Young woman reading bibleWhile the Bible certainly lifts up the institution of marriage as good and God-glorifying, and married life is obviously the norm among believers, it is not the only life-style a woman can find fulfillment in. In fact, Paul encouraged the unmarried and widows to remain single if they could exercise self-control. Why? Because they would be free to be more devoted to the Lord. Those who are married and have children must be devoted to their families in their service to the Lord, but those who are unmarried are able to put all that they have into their service without the anxieties inherent in providing for and caring for a family.

Now, obviously those who desire to be married would not claim to possess the “gift of singleness,” but the fact remains that through the Lord’s providence they are at this moment single. Whether they will find Mr. Right next week, next year, or in a decade God has ordained for the time until then to be free from the “worldly troubles” their married friends must serve through.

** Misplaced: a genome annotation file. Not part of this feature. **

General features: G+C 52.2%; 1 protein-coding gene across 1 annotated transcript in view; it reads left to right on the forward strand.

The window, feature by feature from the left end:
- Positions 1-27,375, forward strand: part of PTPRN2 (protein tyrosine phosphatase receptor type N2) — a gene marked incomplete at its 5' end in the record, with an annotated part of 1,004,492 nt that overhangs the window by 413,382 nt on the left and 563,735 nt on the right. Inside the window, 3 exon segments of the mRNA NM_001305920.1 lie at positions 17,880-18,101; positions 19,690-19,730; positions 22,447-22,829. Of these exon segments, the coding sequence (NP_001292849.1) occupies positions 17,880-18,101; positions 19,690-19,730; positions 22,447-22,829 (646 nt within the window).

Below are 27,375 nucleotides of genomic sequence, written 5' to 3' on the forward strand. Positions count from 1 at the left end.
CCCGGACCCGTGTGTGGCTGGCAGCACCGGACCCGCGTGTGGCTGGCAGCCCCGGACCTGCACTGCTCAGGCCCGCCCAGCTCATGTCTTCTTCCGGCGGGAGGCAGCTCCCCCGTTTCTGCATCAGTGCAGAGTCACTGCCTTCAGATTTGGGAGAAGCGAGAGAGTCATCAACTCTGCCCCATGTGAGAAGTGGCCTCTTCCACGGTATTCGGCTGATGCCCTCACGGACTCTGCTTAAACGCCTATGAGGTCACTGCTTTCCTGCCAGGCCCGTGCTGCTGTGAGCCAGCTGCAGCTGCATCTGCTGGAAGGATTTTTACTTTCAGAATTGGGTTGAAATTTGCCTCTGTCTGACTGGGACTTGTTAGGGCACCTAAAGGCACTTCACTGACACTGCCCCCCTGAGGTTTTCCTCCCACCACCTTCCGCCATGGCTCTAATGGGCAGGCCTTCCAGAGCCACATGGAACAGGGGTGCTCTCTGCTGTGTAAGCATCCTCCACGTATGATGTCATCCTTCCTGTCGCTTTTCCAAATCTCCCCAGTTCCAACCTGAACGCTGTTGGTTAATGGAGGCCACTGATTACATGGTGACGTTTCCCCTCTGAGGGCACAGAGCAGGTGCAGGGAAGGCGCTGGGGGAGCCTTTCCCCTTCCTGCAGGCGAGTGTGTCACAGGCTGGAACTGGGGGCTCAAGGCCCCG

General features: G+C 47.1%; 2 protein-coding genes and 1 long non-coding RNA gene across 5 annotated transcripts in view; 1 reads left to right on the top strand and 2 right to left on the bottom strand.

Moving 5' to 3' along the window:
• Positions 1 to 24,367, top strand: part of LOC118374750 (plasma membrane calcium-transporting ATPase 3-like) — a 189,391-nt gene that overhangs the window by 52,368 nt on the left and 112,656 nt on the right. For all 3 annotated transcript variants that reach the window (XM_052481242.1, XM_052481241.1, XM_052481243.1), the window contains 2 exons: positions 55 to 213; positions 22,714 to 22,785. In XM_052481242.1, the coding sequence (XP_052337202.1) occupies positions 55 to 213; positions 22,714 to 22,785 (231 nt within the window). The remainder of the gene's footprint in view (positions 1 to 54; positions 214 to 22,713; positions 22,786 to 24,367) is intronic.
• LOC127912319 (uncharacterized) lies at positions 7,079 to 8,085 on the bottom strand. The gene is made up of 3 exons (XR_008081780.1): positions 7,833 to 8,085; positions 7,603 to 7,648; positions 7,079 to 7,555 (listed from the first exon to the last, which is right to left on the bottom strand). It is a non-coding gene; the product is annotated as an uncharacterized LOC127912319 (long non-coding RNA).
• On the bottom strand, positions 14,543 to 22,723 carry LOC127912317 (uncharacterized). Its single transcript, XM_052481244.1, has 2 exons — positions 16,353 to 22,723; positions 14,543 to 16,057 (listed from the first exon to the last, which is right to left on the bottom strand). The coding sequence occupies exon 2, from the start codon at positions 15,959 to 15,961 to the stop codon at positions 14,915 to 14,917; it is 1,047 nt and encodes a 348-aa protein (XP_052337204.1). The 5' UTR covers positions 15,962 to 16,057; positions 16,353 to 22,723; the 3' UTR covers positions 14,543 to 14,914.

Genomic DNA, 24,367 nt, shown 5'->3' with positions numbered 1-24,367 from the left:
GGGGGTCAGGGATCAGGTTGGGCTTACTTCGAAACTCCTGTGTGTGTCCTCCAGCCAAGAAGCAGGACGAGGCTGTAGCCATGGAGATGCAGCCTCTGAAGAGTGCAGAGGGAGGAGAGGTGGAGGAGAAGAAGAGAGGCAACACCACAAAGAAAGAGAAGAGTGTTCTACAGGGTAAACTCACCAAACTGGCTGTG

The problem is that rather than taking advantage of this time of singleness and acting like a single woman (“free to be anxious about the things of the Lord, how to be holy in body and spirit,” 1 Corinthians 7:8), many act as though they’re already married, anxiously awaiting Mr. Right and toiling to make their lives attractive to him. They are not able to be undivided in devotion because they are devoted to a future marriage that may or may not come to pass. They are living as though they are future wives rather than the soldiers of God that they are. Though they may or may not be wives some day, they are currently and will continue to be soldiers of God in the future. Therefore, the challenge for every single woman is to glorify God in her singleness by serving him to her utmost. She will be able to do this in very different ways than her married friends will and together as members of the same body they will further his kingdom.